(redirected from anhingas)
Also found in: Dictionary.
Graphic Thesaurus  🔍
Display ON
Animation ON
  • noun

Synonyms for anhinga

fish-eating bird of warm inland waters having a long flexible neck and slender sharp-pointed bill

References in periodicals archive ?
Florida fishermen know each anhinga produces 50 pounds of guano for every bluegill he eats.
Season Taxon SP SU F W Ducks C R C C Grebes R U U R Pelicans -- -- -- R Anhingas R R R -- Cormorants U C C U Bitterns R R R R Herons/egrets C C A C Night-herons U C C U White ibises A C A A Dark ibises A C A A Spoonbills U U C U Storks -- U U -- Coots U X -- C Shorebirds C U A U Gulls C U U A Terns U R U U Legend.
The anhinga swims with its whole body submerged; only its head and long, slender neck are visible above the water, hence the name snakebird.
Eighty species of waterbirds including grebes, cormorants, anhingas, bitterns, herons, egrets, ibises and spoonbills, waterfowl, rails, gallinules, coots, shorebirds, gulls and terns, and kingfishers were documented.
However, the anhingas have long, thin necks and swim with their whole bodies in the water.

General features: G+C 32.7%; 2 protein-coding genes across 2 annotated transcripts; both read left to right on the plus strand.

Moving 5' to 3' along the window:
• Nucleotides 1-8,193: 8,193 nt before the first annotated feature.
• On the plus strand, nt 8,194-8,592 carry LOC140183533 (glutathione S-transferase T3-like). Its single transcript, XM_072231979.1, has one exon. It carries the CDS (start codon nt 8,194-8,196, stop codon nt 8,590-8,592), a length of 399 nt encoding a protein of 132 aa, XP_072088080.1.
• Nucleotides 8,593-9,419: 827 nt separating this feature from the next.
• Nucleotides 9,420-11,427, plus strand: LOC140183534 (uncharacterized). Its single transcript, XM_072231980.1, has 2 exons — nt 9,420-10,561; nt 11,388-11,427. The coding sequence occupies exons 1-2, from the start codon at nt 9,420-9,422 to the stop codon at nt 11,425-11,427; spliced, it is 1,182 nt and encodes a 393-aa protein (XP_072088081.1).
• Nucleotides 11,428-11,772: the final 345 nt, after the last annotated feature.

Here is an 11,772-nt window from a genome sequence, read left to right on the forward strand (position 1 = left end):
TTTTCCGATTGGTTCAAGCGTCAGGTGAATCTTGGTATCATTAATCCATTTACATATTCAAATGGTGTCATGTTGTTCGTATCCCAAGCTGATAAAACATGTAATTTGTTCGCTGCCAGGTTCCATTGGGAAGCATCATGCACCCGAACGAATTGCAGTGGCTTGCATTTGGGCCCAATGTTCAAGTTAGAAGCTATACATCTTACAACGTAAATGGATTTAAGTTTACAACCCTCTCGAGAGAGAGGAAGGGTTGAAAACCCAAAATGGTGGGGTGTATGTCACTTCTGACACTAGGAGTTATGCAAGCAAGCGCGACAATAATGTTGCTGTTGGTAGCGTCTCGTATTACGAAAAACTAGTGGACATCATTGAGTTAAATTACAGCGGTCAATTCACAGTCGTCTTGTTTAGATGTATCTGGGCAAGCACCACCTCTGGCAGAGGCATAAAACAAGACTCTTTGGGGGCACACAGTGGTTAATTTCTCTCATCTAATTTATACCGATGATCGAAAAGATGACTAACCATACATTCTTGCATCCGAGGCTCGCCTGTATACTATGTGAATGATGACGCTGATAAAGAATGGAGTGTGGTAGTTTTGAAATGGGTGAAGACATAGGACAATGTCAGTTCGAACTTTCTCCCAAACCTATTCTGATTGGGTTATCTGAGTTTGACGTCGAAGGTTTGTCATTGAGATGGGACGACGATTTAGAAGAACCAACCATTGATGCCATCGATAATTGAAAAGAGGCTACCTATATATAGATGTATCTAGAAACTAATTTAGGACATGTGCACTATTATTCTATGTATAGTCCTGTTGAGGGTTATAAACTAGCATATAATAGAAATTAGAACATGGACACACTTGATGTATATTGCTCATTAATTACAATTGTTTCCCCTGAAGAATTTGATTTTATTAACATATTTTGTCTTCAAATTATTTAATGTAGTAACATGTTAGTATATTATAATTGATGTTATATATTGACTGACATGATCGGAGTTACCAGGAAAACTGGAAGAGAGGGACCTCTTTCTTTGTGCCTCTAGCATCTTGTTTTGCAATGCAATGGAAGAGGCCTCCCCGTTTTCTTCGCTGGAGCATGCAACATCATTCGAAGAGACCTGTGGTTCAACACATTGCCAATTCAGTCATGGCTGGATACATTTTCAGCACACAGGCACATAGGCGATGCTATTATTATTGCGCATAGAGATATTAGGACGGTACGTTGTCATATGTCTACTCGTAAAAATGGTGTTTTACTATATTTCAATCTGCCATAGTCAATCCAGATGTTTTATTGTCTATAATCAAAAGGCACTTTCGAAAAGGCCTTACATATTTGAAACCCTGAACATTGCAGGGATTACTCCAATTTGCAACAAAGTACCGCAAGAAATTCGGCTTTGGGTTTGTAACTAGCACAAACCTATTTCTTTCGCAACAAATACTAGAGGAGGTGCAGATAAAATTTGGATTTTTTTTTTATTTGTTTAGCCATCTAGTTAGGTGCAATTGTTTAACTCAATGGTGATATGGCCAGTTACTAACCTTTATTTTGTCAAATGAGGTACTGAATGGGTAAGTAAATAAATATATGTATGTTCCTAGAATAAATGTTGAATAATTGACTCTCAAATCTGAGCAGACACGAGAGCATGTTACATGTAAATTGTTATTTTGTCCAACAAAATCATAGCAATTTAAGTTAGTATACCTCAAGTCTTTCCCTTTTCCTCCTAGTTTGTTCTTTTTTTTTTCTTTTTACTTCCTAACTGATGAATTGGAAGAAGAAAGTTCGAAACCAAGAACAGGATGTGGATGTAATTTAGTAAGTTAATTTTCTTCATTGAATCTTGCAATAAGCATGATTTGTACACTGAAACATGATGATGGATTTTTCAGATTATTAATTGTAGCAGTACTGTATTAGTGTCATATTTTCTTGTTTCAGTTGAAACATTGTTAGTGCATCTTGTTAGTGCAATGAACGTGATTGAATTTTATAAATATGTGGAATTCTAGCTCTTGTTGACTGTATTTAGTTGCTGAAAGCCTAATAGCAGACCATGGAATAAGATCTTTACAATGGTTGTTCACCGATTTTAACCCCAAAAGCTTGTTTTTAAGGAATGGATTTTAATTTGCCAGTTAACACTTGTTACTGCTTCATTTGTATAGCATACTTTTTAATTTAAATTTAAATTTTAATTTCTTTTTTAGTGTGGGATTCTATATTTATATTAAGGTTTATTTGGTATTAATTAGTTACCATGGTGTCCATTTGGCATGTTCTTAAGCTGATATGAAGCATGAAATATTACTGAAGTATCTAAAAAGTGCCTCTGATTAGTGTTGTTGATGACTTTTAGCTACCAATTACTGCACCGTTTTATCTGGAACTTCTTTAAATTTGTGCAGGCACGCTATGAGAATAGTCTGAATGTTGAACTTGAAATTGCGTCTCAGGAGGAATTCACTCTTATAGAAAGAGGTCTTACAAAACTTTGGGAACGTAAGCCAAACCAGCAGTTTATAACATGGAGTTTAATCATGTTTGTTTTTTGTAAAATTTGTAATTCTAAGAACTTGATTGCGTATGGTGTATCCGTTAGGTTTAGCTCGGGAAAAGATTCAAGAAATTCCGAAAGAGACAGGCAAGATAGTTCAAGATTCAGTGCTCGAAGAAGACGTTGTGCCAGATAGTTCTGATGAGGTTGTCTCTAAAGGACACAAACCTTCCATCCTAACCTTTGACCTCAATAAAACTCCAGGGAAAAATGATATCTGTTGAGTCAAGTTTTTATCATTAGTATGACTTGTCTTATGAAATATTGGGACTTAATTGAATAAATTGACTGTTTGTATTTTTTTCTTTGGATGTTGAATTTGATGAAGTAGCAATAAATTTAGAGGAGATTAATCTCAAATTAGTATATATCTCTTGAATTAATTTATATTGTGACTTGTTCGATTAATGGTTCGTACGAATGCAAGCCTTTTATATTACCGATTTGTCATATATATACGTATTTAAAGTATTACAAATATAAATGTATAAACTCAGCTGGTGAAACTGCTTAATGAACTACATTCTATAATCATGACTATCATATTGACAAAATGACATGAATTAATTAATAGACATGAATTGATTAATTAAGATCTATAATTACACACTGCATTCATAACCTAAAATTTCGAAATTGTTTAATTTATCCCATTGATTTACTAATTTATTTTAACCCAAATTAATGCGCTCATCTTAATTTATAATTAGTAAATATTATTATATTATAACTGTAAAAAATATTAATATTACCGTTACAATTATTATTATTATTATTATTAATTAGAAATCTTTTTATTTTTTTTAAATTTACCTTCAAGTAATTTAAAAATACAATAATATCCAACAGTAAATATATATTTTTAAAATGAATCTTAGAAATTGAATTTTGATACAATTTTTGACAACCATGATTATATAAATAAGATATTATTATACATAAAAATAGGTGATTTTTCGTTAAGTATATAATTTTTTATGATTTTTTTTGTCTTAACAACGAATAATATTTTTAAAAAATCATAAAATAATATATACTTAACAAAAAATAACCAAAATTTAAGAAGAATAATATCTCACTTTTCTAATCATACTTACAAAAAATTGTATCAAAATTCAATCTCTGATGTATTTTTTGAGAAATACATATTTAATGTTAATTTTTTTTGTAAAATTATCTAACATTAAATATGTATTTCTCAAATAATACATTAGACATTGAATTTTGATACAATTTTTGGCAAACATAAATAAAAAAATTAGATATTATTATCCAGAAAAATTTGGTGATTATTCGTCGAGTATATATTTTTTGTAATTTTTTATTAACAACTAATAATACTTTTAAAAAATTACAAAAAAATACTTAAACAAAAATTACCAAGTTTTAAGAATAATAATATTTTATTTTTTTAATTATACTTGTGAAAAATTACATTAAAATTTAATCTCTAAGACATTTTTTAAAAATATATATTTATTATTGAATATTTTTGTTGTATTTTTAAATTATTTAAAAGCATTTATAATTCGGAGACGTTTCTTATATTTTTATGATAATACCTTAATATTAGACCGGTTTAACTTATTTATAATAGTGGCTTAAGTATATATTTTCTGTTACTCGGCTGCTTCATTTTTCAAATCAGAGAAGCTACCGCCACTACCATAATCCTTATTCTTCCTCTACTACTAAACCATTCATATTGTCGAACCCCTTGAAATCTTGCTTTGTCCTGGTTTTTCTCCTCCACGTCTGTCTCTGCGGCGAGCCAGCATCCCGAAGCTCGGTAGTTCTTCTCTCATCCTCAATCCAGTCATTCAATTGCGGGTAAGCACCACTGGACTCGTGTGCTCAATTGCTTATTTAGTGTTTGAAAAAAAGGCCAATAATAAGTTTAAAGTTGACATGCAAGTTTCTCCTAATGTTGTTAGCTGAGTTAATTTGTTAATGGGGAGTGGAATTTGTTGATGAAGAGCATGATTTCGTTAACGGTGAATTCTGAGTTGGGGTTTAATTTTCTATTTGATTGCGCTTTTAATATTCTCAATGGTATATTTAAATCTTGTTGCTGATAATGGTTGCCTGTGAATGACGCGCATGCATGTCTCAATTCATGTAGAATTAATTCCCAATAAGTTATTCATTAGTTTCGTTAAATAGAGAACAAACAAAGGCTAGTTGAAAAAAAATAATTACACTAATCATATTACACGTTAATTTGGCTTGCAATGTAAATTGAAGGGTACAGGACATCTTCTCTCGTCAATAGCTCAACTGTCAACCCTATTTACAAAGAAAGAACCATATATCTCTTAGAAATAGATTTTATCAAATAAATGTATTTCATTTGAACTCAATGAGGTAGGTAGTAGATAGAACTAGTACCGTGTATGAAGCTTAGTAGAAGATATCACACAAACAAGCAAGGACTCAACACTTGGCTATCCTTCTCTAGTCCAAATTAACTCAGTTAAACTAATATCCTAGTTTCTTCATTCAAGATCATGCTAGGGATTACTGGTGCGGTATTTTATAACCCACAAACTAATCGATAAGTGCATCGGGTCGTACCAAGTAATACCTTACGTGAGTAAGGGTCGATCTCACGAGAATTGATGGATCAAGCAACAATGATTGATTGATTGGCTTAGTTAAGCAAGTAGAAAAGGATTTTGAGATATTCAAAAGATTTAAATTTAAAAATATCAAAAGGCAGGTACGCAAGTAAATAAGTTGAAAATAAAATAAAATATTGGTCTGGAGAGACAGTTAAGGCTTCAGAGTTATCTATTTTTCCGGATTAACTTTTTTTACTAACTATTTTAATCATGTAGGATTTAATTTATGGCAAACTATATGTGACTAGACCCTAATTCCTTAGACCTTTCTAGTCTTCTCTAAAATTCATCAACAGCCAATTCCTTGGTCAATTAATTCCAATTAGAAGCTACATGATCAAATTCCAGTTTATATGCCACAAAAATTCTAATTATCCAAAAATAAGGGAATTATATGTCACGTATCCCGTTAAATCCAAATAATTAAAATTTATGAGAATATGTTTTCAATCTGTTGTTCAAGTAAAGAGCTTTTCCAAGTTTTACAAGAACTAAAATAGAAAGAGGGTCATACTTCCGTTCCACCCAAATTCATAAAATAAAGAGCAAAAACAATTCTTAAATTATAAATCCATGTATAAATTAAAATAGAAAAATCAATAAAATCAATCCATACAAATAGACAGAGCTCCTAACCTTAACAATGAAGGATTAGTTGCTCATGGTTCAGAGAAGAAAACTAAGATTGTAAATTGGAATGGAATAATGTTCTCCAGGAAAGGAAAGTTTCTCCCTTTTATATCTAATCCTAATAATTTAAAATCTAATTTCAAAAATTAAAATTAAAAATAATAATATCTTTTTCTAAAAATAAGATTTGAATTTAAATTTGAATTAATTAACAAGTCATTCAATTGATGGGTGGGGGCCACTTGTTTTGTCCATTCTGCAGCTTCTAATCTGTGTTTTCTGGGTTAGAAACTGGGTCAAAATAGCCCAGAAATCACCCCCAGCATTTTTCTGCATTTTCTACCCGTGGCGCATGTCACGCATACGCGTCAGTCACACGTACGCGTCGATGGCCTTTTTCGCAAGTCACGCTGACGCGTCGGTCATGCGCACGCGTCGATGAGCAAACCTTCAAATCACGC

In trees along the five-mile drive, I've seen red-shouldered hawks, ospreys, anhingas and brown pelicans.
Elsewhere, flamingos are observed to have a "billiarding/adolescent sprawl of knees" and "the silhouettes/ of parking meters," crows a "snug yarmulke," anhingas "a calisthenic finesse.
The chapter on birds is great, and at last we see in print the real reason anhingas stand with their wings outspread in the sun (thermoregulation, not drying out
Look out your car window on Alligator Alley and you'll see red-eyed anhingas holding their wings out to dry, stately blue herons stalking fish in the canals and the occasional "Panther Crossing" sign to remind you of the elusive cats prowling through the forest.
Anhingas perch near basking alligators to dry their wings, lending a primeval appearance to the scene.
Anhingas (Anhinga anhinga) and kingfishers (Alcedinidae) nest high up in the treetops, while the African skimmer (Rynchops flavirostris) and gulls (Laridae) nest on the sandbanks.
Shrubs and trees festooned with blooming bromeliads host tricolored herons, great egrets, little blue herons, snowy egrets, snail kites, anhingas and more.
The Venice Area Audubon Rookery, mentioned earlier, attracts a variety of birds, including great blue herons, great egrets, snowy egrets, cattle egrets, anhingas, gallinules and yellow-crowned night herons.